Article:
The David Geffen School of Medicine at UCLA has established the William and Patricia Oppenheim Presidential Chair in Pediatric Orthopaedics. The chair honors Dr. William Oppenheim, an internationally renowned expert in orthopaedics, and his wife, Patricia Schnegg.
In addition to the Oppenheims, numerous donors, including Shirley and Ralph Shapiro and their children, Peter and Alison, as well as colleagues, friends and former patients of William Oppenheim, contributed to fund the chair; their donations were bolstered by the University of California Presidential Match for Endowed Chairs program, for a total contribution of more than $1 million.
The Shapiros are longtime supporters of UCLA and the Center for Cerebral Palsy at UCLA/Orthopaedic Institute for Children.
Dr. Rachel Mednick Thompson has been named as the inaugural holder of the chair, which is part of the UCLA department of orthopaedic surgery.
“As a member of the UCLA faculty for many years, I understand how important endowed chairs are to empowering gifted physicians and scientists who have the passion and ability to advance their field,” William Oppenheim said. “Patty and I are proud to be a part of establishing this chair that will support Rachel in her efforts to continue to improve treatments and provide the best possible care for pediatric orthopaedic patients and help them have quality of life.”
In 1979, William Oppenheim joined the UCLA department of orthopaedic surgery and founded the pediatric orthopaedic program. He is now distinguished professor emeritus and director emeritus of the Center for Cerebral Palsy at UCLA/Orthopaedic Institute for Children.
Oppenheim dedicated his work to improving the care and treatment of people with cerebral palsy and other musculoskeletal disorders. As he followed his patients from childhood into adulthood, he saw the need for improved transitional care, and in 1995, he led the establishment of the Center for Cerebral Palsy at UCLA. The center was a visionary model for interdisciplinary care across the lifespan and it remains one of the nation’s only centers of its kind.
Oppenheim also is a past president of the American Academy for Cerebral Palsy and Developmental Medicine.
Thompson joined UCLA in 2017 and was promoted to director of the Center for Cerebral Palsy in the same year, taking the reins from Oppenheim. She is an assistant professor-in-residence and associate director of the department of orthopaedic surgery residency program. Thompson’s research focuses on the muscular pathology of cerebral palsy, and her primary area of practice is pediatric orthopaedics, with a specialization in neuromuscular orthopaedics and cerebral palsy.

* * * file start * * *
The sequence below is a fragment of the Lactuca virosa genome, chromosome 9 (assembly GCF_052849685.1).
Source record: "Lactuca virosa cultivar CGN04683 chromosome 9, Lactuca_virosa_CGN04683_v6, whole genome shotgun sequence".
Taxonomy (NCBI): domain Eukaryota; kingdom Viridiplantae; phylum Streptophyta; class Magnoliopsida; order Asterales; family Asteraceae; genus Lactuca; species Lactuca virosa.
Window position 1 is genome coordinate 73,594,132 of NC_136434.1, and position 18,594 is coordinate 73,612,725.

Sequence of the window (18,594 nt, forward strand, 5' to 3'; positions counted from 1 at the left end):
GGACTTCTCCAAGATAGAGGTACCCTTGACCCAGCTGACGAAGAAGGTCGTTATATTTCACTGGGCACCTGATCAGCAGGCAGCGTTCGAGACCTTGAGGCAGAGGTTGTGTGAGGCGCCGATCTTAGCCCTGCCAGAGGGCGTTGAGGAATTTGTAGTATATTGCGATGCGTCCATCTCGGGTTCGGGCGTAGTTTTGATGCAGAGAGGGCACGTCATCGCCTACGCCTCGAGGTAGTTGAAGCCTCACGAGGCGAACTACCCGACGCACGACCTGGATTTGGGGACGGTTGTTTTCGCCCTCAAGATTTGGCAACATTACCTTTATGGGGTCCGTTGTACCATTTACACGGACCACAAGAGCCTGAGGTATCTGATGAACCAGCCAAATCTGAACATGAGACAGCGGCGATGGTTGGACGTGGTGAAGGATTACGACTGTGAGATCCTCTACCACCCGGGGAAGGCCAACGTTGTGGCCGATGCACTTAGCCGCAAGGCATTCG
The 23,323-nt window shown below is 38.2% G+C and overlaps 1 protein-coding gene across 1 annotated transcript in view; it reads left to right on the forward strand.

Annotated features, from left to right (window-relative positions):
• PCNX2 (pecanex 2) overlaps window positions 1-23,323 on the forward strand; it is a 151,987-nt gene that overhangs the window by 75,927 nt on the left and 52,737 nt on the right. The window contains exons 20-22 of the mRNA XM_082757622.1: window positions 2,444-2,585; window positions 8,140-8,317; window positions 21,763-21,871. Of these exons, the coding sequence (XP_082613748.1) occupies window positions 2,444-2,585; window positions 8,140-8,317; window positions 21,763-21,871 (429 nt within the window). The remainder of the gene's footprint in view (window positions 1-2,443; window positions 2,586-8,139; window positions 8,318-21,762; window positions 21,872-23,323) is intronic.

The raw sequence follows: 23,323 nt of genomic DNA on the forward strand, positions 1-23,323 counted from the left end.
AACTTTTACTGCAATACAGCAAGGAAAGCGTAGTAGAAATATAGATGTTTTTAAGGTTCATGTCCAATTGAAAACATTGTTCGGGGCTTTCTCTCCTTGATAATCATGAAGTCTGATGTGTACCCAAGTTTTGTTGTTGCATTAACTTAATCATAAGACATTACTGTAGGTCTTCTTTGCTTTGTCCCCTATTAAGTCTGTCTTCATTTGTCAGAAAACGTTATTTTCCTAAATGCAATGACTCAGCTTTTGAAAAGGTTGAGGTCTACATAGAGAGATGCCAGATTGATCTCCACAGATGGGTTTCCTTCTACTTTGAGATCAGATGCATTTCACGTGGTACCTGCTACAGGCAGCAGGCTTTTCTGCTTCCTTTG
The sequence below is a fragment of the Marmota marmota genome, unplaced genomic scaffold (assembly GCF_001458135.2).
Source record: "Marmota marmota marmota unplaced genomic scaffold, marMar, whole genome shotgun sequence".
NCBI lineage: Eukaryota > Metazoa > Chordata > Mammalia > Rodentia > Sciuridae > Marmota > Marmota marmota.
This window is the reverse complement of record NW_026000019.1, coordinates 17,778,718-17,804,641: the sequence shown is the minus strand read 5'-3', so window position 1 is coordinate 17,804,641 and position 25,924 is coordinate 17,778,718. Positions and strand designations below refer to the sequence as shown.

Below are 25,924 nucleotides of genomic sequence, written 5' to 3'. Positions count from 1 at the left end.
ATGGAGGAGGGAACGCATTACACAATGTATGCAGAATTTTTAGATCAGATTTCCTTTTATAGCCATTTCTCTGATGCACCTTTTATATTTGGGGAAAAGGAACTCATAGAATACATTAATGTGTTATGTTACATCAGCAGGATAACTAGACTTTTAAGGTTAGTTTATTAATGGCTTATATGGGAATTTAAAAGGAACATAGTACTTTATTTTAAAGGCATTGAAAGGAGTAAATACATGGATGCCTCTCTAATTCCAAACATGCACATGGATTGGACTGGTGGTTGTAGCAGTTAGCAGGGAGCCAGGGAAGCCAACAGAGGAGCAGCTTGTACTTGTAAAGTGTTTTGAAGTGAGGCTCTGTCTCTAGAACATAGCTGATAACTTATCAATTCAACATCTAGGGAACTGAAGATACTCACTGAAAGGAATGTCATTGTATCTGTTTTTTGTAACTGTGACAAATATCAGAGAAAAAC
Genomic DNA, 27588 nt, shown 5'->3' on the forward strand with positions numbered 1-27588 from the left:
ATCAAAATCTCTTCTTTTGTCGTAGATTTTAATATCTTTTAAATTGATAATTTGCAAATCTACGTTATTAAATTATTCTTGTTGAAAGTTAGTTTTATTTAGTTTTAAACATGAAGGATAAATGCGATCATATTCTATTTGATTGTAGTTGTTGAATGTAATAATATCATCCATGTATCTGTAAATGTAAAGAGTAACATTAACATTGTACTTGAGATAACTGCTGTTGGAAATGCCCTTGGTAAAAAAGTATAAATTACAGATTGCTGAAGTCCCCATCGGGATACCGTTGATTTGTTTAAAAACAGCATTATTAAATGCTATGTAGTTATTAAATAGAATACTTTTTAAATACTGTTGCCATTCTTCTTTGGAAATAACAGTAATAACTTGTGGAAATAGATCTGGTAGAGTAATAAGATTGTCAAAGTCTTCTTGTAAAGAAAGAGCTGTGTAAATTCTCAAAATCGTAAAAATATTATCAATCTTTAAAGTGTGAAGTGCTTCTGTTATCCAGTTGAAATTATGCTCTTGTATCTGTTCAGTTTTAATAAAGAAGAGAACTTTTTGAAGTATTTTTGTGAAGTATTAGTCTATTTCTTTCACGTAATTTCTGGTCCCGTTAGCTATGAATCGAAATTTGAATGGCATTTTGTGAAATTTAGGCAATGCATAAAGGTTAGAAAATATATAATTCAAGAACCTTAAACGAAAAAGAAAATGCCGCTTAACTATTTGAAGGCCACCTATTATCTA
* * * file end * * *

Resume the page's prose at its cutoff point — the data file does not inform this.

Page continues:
“Establishing the William and Patricia Oppenheim Presidential Chair in Pediatric Orthopaedics is an invaluable way to honor Dr. Oppenheim’s achievements,” said Dr. Francis Hornicek, UCLA’s Helga and Walter Oppenheimer Endowed Chair in Orthopaedic Oncology and chair of the department of orthopaedic surgery. “I offer my sincere thanks to Bill and Patty, the Shapiro family and the other donors who gave so generously to support this endowment, which will enable Dr. Thompson to continue advancing basic and translational research, improve treatments, and train the next generation of leaders in pediatric orthopaedics.”
Oppenheim and Schnegg, a retired Los Angeles Superior Court judge, have been UCLA donors since 1985 and have previously supported the Center for Cerebral Palsy.
“It is especially significant when our faculty expand their service to the university as philanthropists,” said Dr. Kelsey Martin, dean of the Geffen School of Medicine. “It is a privilege to have worked with Bill, and we are grateful to him and Patty for this chair, which honors Bill’s remarkable career and creates a meaningful legacy.”
The Center for Cerebral Palsy provides excellence in clinical treatment, research and education. The center, which includes two clinics, a basic science laboratory dedicated to cerebral palsy research and the Kameron Gait and Motion Analysis Laboratory, is the only interdisciplinary clinic in Los Angeles that evaluates and treats people with cerebral palsy throughout their lifespan.
The pediatric orthopaedic program in the UCLA/Orthopaedic Institute for Children offers world-class care for children and young adults with congenital, developmental, neuromuscular and post-traumatic orthopaedic conditions. Its physicians specialize in the diagnosis, treatment and rehabilitation of children in state-of-the-art care centers in Santa Monica, Westwood and downtown Los Angeles.
The UCLA department of orthopaedic surgery combines the best in orthopaedic medicine and surgical care. The department works with oncology and trauma patients; its physicians perform joint replacements and hand surgeries; address sports medicine injuries and spine, foot, and ankle conditions; and treat cerebral palsy and neuromuscular disorders.